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Minnesota has adopted “harvesting”— the process of reusing materials from one location or structure to repair portions of a separate location or structure—as an acceptable means for an insurance company to fulfill its obligation to repair or replace damaged property under an insurance policy providing replacement cost coverage. See Elm Creek Courthome Ass’n, Inc. v. State Farm Fire & Cas. Co., 971 N.W.2d 731 (Minn. Ct. App. 2022). Additionally, Elm Creek holds that statutory interest accrues, and is potentially recoverable, on the full replacement cost value of an appraisal award. Id.  The Minnesota Supreme Court denied further review of the decision, meaning Elm Creek is binding precedent in Minnesota state court. Id., rev. denied (Minn. May 17, 2022).

Elm Creek arose out of hail damage to a residential common-interest ownership community consisting of 21 buildings. Elm Creek submitted a claim to its insurer alleging property damage caused by hail, a dispute arose over the amount of loss and the claim proceeded to appraisal. An appraisal panel awarded Elm Creek the actual cash value and replacement cost value of damage to exterior building materials damaged in the hailstorm. The award included the cost to replace siding on four (4) buildings, but the panel also determined that undamaged siding taken from several buildings could be harvested to replace damaged siding on 10 other buildings.

Elm Creek moved to vacate the appraisal award, arguing that reusing siding material is contrary to an insurer’s promise to repair or replace damaged property with “other property of comparable material, quality and used for the same purpose.” The district court rejected Elm Creek’s argument, observing that  harvesting is a known method of repair in the construction industry. The district court reasoned that an insurer satisfies its duty to repair or replace damaged property so long as the harvested material is a reasonable match to the color and material being replaced. Thus, the insurer’s promise to repair or replace damaged property with “other property” does not require the replacement material to come from outside the insured location—i.e., the replacement material need not be “new.”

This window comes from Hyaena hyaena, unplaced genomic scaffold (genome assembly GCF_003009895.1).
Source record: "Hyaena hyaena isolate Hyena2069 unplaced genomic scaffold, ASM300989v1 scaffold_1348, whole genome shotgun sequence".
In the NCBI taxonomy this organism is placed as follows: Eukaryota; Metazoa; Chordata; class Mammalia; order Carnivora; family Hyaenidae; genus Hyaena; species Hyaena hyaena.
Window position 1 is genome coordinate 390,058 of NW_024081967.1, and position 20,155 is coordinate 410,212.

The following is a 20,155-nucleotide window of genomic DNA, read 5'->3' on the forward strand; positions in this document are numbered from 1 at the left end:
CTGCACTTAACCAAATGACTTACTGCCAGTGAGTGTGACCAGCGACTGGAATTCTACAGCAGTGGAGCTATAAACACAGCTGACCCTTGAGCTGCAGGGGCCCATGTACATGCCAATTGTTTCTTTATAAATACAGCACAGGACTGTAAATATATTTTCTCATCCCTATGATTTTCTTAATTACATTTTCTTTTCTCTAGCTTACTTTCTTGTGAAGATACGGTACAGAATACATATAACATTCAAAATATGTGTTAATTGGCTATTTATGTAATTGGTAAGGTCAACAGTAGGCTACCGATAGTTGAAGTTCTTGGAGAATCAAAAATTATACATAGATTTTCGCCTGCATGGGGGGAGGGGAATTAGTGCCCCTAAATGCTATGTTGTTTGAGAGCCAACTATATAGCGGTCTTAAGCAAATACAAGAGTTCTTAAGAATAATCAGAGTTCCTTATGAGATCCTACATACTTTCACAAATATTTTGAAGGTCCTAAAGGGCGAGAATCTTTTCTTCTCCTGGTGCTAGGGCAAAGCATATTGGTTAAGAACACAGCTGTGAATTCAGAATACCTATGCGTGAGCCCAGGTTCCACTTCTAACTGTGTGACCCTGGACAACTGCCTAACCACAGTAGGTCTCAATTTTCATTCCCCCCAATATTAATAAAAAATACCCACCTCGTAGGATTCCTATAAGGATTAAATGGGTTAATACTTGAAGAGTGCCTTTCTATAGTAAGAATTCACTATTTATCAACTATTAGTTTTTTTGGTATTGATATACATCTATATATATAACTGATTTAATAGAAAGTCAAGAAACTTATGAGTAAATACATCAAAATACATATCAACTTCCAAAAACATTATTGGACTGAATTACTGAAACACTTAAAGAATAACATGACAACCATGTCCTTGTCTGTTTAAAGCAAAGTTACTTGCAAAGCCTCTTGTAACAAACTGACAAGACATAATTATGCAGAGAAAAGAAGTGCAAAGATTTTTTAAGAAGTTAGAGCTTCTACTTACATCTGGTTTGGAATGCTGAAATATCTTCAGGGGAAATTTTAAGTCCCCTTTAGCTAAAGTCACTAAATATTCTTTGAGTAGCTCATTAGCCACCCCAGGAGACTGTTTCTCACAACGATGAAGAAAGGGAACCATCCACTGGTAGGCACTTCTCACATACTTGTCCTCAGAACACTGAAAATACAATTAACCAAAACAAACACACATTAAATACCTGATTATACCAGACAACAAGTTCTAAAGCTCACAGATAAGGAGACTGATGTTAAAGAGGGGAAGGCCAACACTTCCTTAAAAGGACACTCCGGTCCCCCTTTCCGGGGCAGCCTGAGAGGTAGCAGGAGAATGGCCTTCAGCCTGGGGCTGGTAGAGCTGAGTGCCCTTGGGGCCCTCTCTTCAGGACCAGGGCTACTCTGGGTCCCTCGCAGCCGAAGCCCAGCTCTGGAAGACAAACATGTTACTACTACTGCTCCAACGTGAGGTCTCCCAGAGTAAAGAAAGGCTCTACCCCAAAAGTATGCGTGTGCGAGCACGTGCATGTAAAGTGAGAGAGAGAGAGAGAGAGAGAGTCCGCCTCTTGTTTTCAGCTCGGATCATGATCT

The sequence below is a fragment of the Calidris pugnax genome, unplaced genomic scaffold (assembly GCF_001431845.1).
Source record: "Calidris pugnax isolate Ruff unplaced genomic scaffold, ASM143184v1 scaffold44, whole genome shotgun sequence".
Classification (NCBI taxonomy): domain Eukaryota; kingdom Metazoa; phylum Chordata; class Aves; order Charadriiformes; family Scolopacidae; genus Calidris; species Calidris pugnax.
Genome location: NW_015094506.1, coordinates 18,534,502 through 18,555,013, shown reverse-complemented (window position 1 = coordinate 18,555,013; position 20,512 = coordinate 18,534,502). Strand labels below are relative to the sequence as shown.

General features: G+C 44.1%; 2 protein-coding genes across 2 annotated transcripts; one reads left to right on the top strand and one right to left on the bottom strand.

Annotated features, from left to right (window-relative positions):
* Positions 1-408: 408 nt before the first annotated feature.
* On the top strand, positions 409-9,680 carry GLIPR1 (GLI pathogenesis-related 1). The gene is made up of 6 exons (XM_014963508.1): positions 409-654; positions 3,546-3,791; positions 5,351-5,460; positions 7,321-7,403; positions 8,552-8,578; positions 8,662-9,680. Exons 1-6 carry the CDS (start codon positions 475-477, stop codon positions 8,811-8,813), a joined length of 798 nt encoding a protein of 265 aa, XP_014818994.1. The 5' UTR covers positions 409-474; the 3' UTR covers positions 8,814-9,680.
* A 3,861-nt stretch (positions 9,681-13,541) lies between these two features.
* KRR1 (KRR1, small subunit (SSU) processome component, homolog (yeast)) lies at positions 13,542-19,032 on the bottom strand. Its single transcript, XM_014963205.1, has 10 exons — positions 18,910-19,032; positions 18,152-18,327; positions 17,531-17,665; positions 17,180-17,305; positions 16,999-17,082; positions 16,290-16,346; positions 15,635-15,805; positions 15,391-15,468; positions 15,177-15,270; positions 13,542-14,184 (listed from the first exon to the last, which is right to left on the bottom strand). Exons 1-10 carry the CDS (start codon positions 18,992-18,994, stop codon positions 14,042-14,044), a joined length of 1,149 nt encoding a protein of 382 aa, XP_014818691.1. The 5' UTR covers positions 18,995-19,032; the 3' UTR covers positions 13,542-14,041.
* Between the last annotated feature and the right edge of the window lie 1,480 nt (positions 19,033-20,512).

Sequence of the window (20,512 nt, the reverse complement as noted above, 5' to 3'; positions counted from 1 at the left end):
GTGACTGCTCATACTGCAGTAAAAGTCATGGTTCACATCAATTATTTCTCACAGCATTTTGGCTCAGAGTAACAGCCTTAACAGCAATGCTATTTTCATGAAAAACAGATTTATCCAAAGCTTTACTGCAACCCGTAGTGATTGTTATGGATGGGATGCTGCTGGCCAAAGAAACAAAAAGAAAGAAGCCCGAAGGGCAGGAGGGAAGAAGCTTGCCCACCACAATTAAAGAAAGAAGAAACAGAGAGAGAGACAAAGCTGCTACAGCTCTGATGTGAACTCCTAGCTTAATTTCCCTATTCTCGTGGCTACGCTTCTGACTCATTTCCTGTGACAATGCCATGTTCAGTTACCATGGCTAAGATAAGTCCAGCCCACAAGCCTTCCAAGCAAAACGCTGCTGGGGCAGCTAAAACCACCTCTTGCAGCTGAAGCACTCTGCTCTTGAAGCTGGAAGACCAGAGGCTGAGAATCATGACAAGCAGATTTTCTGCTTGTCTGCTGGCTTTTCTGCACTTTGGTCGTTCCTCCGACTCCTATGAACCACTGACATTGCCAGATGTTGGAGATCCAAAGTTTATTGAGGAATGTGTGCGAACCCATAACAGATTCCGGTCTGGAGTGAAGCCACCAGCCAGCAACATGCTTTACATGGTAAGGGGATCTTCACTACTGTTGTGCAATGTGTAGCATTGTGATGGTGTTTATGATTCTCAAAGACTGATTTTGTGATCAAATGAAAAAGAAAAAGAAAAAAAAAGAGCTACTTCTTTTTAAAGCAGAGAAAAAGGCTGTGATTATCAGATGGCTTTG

Elm Creek will have far-reaching implications for appraisals in future property damage claims, as it establishes harvesting as an acceptable means for an appraisal panel to resolve disputes over the amount of loss. Provided there is undamaged material on the insured’s premises, appraisal panels may now consider harvesting such material to minimize the time, expense, and waste of awarding full replacement of siding and other materials.

Additionally, Elm Creek answers, in part, how statutory interest accrues on appraisal awards. Under Minnesota law, interest at the rate of 10% per year on judgments or awards exceeding $50,000, while interest accrues at the rate of 4% per year for judgments or awards that are equal to or less than $50,000. Id., subd. 1(c)(1)(i); id., subd. 2.  Further, statutory interest is recoverable on appraisal awards. See Poehler v. Cincinnati, 899 N.W.2d 135 (Minn. 2017). Prior to Elm Creek, however, Minnesota courts had not determined whether statutory interest attaches to the replacement cost value of an appraisal award or whether recoverable interest is limited to the actual cash value of an award. Elm Creek partially resolves that issue by holding that statutory interest accrues on the full value of a replacement cost award—a decision that will likely increase the value of future first-party claims.

Elm Creek does not, however, answer the question of when interest on replacement cost damages is recoverable. While the decision notes that payment of replacement cost damages is not owed until repairs have been completed, Elm Creek does not directly address whether interest on replacement cost damages may be recovered before the completion of repair. When statutory interest is owed therefore remains open for debate.

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Christopher L. Goodman

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